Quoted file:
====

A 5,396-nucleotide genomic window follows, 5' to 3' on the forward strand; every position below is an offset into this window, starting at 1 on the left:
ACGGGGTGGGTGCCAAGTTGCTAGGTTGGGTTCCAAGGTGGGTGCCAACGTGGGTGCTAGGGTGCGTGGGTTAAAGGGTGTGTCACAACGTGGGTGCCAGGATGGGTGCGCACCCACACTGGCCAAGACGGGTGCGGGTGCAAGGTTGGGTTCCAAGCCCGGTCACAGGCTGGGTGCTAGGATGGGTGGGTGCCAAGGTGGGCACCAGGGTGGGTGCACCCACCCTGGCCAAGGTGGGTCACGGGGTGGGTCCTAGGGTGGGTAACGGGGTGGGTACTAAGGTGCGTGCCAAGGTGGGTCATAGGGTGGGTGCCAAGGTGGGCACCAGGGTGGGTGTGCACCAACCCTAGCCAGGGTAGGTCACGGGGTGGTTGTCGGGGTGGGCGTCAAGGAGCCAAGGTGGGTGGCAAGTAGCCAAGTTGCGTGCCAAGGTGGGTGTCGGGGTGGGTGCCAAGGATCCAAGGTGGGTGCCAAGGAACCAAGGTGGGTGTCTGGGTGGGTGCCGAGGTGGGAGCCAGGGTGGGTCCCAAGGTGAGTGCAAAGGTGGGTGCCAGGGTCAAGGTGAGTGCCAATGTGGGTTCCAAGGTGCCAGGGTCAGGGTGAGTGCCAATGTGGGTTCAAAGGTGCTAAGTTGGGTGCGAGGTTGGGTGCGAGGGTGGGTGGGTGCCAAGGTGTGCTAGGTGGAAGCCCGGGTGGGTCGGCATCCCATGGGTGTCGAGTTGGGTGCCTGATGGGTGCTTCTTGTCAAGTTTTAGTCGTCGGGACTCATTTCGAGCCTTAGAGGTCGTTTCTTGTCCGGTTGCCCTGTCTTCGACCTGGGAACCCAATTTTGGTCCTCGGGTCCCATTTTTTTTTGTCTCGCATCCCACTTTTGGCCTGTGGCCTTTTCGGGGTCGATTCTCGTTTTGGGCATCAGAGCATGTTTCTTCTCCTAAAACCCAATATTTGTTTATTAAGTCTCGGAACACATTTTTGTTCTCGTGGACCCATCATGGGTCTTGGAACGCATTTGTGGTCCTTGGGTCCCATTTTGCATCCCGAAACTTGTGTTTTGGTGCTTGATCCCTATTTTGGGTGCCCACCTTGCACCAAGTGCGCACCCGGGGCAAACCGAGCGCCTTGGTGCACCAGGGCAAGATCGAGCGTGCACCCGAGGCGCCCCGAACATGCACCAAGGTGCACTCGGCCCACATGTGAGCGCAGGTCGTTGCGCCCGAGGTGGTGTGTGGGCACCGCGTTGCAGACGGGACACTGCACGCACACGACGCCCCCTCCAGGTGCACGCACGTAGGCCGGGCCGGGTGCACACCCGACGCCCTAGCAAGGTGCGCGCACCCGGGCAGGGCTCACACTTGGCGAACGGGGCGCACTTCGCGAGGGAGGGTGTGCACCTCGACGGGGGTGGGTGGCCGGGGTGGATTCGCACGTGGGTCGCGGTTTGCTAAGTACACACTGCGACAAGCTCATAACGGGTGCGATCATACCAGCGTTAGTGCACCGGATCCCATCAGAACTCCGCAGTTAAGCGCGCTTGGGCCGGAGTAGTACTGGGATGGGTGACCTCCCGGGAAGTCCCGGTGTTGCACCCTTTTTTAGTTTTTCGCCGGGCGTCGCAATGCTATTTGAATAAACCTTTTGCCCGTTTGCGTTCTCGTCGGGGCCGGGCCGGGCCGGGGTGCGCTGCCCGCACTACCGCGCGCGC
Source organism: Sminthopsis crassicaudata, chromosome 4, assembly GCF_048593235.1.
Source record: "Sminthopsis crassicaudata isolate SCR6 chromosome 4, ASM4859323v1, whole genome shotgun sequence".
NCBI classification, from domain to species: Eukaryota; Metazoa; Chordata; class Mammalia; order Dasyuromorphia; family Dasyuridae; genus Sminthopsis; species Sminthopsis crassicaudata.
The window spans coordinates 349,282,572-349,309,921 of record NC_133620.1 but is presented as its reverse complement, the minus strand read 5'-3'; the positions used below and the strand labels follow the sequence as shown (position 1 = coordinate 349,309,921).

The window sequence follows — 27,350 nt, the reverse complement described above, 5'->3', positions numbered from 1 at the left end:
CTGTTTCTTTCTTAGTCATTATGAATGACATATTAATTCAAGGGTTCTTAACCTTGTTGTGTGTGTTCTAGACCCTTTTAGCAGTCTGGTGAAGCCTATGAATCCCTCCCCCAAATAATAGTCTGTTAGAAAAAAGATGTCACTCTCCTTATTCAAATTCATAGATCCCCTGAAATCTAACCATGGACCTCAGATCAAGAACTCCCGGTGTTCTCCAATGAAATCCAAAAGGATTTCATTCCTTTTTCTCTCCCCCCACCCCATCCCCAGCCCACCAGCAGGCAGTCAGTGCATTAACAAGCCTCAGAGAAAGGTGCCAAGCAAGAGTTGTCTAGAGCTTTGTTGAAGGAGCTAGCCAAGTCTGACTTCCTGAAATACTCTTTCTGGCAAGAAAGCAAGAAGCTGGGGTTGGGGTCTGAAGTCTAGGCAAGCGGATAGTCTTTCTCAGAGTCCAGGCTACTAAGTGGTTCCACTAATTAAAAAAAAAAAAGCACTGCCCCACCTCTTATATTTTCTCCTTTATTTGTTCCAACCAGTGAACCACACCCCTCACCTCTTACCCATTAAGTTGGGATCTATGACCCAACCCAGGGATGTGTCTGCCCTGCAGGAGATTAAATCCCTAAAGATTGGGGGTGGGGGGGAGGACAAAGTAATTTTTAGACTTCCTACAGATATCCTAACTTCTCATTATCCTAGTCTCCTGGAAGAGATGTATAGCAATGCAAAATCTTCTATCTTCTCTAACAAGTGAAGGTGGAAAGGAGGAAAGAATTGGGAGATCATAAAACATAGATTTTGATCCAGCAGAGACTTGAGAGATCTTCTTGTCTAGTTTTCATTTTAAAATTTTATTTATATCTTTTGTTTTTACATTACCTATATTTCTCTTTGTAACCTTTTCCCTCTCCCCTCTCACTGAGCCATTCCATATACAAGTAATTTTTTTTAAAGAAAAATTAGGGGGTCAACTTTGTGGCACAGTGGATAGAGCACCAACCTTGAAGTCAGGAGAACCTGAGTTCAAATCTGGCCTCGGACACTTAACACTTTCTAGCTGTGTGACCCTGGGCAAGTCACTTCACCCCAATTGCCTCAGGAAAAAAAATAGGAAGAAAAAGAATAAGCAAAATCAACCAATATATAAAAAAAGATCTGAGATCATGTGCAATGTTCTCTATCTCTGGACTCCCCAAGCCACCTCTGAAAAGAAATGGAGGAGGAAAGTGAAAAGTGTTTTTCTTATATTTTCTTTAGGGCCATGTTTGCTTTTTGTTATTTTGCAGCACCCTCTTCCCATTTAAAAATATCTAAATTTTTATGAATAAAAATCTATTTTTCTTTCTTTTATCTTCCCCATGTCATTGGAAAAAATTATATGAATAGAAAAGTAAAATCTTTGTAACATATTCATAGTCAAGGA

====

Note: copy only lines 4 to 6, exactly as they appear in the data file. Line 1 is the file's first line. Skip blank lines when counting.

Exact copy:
Source record: "Sminthopsis crassicaudata isolate SCR6 chromosome 4, ASM4859323v1, whole genome shotgun sequence".
NCBI classification, from domain to species: Eukaryota; Metazoa; Chordata; class Mammalia; order Dasyuromorphia; family Dasyuridae; genus Sminthopsis; species Sminthopsis crassicaudata.
The window spans coordinates 349,282,572-349,309,921 of record NC_133620.1 but is presented as its reverse complement, the minus strand read 5'-3'; the positions used below and the strand labels follow the sequence as shown (position 1 = coordinate 349,309,921).